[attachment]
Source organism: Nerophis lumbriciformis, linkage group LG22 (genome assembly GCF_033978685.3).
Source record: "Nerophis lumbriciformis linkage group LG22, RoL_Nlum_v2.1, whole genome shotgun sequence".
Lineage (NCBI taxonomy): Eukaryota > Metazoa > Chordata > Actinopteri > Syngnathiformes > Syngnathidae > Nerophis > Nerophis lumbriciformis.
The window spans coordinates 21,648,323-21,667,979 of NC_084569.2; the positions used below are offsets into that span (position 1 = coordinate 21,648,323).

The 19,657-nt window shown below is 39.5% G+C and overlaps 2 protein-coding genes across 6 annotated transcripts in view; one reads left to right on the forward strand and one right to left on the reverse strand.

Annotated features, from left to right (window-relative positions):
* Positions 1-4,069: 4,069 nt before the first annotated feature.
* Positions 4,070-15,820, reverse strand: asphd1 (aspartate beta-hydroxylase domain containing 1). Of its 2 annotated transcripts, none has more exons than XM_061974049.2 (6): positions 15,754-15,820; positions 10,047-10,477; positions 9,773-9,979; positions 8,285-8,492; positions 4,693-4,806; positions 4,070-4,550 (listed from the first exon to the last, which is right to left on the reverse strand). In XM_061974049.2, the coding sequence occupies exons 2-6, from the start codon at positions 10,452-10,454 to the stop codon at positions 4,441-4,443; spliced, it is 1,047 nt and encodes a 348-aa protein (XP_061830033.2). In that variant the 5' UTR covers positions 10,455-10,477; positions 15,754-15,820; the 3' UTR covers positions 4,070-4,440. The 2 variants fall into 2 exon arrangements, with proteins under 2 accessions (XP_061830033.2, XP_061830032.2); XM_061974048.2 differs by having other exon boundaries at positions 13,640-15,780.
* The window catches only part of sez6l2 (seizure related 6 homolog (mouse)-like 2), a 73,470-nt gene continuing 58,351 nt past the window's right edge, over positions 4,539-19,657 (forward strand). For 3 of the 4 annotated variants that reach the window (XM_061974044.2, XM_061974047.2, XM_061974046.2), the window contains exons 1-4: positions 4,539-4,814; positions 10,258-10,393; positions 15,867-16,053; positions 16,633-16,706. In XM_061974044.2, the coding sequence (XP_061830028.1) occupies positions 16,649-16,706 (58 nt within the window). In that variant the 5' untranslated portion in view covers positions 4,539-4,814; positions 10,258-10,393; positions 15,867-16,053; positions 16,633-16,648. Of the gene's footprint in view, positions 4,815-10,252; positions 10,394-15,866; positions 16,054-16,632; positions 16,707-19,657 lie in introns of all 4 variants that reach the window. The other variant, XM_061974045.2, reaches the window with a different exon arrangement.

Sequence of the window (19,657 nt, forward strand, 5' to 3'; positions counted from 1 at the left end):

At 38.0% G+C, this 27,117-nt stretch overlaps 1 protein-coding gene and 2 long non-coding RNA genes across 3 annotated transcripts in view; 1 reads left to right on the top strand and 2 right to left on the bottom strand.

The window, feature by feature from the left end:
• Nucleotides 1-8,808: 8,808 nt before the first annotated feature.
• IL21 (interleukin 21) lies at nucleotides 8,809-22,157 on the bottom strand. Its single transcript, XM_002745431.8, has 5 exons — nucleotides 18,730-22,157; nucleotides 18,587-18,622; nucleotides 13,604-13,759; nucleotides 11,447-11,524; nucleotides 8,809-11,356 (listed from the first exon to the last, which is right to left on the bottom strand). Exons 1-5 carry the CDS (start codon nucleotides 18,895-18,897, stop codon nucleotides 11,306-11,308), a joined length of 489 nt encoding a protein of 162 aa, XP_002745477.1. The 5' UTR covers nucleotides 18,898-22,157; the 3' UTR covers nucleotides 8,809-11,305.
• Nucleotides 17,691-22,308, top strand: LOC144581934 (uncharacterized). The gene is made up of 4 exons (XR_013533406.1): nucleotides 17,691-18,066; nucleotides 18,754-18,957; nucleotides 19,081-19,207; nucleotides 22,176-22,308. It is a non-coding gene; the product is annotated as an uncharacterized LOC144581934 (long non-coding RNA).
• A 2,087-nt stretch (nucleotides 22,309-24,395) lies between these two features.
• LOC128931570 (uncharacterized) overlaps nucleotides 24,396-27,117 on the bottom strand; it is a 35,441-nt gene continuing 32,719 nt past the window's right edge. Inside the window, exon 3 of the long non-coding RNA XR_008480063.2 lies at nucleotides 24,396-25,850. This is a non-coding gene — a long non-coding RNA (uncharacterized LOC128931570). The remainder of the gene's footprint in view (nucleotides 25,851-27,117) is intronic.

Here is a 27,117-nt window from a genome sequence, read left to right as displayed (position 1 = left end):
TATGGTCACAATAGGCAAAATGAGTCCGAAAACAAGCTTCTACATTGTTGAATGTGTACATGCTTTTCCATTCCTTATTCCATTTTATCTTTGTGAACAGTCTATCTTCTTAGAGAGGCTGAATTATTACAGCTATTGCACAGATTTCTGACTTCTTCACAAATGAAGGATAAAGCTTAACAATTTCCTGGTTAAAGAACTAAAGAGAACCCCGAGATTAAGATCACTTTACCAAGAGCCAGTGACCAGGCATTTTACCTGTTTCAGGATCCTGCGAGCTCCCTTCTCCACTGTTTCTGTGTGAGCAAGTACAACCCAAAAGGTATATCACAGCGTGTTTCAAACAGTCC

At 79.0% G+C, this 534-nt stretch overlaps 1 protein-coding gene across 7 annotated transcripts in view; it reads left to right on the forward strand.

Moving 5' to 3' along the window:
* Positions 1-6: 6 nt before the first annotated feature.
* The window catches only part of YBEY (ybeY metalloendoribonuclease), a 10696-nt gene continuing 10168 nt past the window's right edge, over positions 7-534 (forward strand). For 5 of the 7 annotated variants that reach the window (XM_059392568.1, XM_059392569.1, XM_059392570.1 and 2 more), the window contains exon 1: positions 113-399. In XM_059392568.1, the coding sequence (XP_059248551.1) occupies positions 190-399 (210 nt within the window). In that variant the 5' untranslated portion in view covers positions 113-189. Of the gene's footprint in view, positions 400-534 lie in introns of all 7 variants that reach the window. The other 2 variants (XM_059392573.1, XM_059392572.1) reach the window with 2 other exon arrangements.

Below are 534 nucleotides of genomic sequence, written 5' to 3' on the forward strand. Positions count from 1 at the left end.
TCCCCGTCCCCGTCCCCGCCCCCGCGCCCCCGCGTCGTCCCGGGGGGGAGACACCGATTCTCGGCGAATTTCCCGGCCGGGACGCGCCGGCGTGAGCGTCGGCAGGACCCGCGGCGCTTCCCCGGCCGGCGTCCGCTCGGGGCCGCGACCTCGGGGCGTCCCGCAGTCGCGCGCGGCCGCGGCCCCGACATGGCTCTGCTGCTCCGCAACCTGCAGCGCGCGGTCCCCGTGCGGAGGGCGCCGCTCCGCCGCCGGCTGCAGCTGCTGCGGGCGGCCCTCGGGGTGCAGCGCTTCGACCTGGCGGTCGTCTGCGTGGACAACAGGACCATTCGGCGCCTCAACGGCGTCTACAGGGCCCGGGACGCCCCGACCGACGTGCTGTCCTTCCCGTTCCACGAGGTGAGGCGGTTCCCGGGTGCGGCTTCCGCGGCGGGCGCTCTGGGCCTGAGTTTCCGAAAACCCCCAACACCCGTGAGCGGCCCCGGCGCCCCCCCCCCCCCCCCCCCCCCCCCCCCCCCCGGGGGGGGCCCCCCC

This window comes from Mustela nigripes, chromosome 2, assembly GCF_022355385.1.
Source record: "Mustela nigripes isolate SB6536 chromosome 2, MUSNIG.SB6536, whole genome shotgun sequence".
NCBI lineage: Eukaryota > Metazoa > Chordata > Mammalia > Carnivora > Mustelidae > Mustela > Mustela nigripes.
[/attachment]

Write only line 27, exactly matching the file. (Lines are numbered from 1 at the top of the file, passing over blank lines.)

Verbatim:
Source record: "Mustela nigripes isolate SB6536 chromosome 2, MUSNIG.SB6536, whole genome shotgun sequence".